Chrysanthemums are highly revered in Japan, where they are used as an imperial symbol. The flowers were imported to Japan as a medicinal plant in the 8th century and were later adopted as the personal emblem of Emperor Go-Toba. Today the flower seal adorns Japanese passports, coins, and the doors of diplomatic facilities. The cultivation of chrysanthemums is also quite popular in the country. Japan grows over 350 varieties of showy blossoms. Varieties developed in Japan are known as wagiku to distinguish them from the rest of the world. Blossoms developed during the Edo period are known as kotengiku, translating to classic chrysanthemums. The flowers are further divided into three basic categories based on the size of their blossoms, ogiku (large), chugiku (medium), and kogiku (small). Kogiku chrysanthemums are often used in the art of Bonsai, while chugiku are used in flower arrangements for funerals and other ceremonies. Every November, the beautiful blooms are celebrated at the Kiku Matsuri festival located at the Yushima Tenmangu shrine in Bunkyo, Tokyo. Over 2,000 blossoms representing 32 varieties of chrysanthemums are tended by the local floriculture association and displayed in arrangements and sculptures. The event is attended by over 100,000 people each year and is a beautiful homage to the imperial flower.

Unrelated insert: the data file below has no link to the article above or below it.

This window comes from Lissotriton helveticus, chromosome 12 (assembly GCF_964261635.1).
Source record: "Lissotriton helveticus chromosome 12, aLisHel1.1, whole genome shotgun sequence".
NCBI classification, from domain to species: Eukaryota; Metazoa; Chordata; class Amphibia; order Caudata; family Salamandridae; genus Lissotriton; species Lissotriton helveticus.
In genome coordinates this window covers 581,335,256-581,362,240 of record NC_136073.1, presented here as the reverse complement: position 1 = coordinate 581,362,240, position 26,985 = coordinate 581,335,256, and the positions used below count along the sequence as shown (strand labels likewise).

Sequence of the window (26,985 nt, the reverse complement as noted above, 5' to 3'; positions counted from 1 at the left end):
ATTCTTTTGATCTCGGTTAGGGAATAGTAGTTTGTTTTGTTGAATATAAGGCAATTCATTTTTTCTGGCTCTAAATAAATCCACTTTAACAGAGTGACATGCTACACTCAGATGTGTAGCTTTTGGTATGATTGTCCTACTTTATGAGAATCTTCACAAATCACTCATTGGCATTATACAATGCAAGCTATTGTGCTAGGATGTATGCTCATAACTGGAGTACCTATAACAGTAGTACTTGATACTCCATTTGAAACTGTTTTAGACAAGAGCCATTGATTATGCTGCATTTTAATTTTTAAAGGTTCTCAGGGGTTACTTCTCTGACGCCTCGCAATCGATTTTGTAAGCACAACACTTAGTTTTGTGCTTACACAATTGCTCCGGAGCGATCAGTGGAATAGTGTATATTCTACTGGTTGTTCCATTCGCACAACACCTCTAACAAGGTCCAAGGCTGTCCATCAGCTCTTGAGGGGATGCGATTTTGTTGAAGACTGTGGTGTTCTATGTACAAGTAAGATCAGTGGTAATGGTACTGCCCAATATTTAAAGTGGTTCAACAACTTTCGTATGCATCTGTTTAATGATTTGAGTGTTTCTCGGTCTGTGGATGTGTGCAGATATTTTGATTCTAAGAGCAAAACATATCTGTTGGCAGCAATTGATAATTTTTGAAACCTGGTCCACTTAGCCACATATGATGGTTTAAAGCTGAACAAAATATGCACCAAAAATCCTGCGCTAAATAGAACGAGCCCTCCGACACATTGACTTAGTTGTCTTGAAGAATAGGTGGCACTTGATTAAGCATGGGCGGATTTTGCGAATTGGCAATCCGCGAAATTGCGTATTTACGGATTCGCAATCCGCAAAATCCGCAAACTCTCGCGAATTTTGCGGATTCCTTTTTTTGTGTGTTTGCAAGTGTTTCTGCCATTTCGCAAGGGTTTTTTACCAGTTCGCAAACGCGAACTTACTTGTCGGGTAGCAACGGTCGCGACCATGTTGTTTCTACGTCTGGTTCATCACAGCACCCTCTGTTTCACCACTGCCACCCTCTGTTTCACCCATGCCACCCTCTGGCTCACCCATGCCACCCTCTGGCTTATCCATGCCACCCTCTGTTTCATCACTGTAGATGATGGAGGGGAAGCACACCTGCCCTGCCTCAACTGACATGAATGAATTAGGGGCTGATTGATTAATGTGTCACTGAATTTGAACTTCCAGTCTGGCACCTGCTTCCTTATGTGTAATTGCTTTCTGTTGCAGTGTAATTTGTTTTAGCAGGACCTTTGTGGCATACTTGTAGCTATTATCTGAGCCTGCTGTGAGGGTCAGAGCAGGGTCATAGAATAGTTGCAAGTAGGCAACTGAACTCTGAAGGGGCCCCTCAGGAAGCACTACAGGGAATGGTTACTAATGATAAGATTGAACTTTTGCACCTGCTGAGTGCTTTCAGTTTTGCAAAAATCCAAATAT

Chrysanthemum flowers are originally native to China, where the blossoms are steeped in legend and have been cultivated since the 15th century BCE. Chinese explorers brought the flowers to Japan in the 8th century CE, where they were adopted as the flower of the emperor’s family and remain an important symbol today. Chrysanthemums are placed around the emperor’s throne by citizens, earning it the name The Chrysanthemum Throne. The flowers were spread into Europe in the 17th century along the Silk Road and other trade routes and were brought to North and South America at the end of the 18th century. Chrysanthemum varieties can be found growing wild and in gardens throughout much of the world today. They thrive in many different climates, including hot summer areas and areas with cooler and more humid weather. Chrysanthemums should be procured from farmers’ markets and reputable food markets if they are for culinary use. Blossoms grown for flower markets and florists should not be consumed due to pesticides and other chemicals used during decorative flower farming.
Recipes that include Chrysanthemum Flowers. One is easiest, three is harder.
|Traditional Chinese Medicine World Foundation||Chrysanthemum Ginger Tea with Honey|
|China Sichuan Food||Chrysanthemum Tea with Goji Berry|
|Life's Little Sweets||How to Make Chrysanthemum Flower Tea|